US Treasury Department: Users Will Need a License to Withdraw Funds From Tornado Cash

On September 13, the U.S. Treasury Department published a guide with a series of steps for U.S. citizens to follow in order to withdraw their funds from Tornado Cash.

Tornado Cash was a mixing service shut down on August 8 by the U.S. Treasury Department. This happened after investigations showed that the platform was used to launder money thanks to its transaction obfuscation features.

Users Must Apply For a License to Withdraw Funds

Per the Treasury Department’s guidelines, U.S. users of Tornado Cash must apply for a specific license from OFAC in order to withdraw any funds deposited on Tornado Cash before August 8.

“U.S. persons or persons conducting transactions within U.S. jurisdiction may request a specific license from OFAC to engage in transactions involving the subject virtual currency.”

Users will also be required to provide “at a minimum” information about their transactions, including the wallet addresses of both the sender and the beneficiary.

OFAC reiterated the sanctions on Tornado Cash, stating that “U.S. persons are prohibited from engaging in transactions involving Tornado Cash.” Therefore, using the platform would be considered a violation of “U.S. sanctions prohibitions.”

U.S. Bans Tornado Cash But Allows Interaction With Its Code

According to OFAC, citizens can interact with Tornado Cash’s open source code without violating government sanctions. This intends to end weeks of speculation and debate about the sanctions’ extent and how they collide with free speech.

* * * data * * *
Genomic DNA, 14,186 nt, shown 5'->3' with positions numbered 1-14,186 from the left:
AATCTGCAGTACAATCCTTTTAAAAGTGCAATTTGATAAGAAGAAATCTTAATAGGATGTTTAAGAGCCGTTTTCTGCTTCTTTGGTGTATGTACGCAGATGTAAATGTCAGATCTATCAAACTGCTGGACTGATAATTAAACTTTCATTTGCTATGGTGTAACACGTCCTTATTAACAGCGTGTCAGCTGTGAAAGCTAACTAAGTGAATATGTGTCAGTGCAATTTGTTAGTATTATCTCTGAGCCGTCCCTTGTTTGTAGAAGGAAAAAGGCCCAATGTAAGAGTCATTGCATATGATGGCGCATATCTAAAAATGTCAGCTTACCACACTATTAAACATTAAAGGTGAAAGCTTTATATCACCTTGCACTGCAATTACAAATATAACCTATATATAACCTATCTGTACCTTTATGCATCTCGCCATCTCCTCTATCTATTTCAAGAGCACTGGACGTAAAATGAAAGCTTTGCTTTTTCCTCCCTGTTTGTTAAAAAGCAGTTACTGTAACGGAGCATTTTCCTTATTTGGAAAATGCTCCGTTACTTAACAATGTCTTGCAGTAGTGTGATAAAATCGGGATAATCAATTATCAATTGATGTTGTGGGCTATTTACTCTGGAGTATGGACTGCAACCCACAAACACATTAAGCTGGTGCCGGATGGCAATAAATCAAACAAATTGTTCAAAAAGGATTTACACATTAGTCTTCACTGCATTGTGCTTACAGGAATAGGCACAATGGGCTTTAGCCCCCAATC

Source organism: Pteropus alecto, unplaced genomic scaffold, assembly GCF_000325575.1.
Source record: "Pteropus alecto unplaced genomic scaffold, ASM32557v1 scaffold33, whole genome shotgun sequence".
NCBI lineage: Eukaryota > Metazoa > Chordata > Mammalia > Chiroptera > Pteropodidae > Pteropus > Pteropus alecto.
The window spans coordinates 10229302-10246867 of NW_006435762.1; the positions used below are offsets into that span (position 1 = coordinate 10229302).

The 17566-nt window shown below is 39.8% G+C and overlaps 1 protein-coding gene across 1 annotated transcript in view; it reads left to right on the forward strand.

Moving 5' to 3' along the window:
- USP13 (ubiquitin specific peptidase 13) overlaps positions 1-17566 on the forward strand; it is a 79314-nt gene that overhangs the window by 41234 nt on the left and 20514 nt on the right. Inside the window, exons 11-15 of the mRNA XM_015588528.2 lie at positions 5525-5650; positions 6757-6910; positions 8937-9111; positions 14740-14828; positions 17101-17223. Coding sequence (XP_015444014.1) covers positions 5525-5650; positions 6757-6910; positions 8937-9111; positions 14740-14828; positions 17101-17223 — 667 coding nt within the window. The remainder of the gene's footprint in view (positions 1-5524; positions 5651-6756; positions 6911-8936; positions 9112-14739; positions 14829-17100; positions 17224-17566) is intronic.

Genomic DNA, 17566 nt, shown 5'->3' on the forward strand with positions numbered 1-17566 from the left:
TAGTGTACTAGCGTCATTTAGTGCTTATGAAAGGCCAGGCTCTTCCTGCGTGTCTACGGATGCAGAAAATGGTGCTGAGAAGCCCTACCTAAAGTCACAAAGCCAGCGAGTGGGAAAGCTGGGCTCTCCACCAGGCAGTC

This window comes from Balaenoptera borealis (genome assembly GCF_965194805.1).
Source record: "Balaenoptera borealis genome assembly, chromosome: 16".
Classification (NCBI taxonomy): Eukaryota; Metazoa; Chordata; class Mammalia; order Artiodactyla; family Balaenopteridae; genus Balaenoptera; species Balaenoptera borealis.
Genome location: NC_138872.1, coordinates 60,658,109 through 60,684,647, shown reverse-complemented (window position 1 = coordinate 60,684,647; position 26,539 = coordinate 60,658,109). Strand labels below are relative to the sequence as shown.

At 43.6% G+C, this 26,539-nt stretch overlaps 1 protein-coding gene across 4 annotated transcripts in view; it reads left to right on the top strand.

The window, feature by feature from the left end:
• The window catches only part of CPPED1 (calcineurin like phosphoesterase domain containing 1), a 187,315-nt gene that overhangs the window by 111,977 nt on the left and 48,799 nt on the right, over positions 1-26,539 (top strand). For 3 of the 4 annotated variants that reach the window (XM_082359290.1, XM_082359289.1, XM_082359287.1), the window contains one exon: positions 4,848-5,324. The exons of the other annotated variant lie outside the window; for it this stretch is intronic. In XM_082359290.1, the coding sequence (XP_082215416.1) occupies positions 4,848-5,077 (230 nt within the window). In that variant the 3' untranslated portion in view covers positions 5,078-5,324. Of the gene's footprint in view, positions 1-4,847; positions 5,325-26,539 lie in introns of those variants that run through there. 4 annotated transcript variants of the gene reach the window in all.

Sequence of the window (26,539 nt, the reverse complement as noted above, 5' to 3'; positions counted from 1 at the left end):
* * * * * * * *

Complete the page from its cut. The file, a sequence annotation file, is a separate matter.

“U.S. persons would not be prohibited by U.S. sanctions regulations from copying the open-source code and making it available online for others to view, as well as discussing, teaching about, or including open-source code in written publications, such as textbooks, absent additional facts.”

Tornado Cash tweeted that all of the organization’s GitHub accounts and those of its contributors were banned; however, a fork of the code was preserved by Johns Hopkins, on GitHub, for teaching and research purposes.

As CryptoPotato recently reported, the arrest of Alexey Pertsev, one of the developers of Tornado Cash (who was denied bail later on), sparked outrage in the crypto community to such an extent that Coinbase, the largest cryptocurrency exchange in the U.S., funded a class action lawsuit against the Treasury Department to defend users who were affected by the sanctions.

Vitalik Buterin and Paul Grewal, Coinbase’s chief legal officer, claimed that they used Tornado Cash because of its anonymity when making transactions, arguing that the platform allowed them to send donations to Ukraine without falling victim to Russian hackers or the country’s government.

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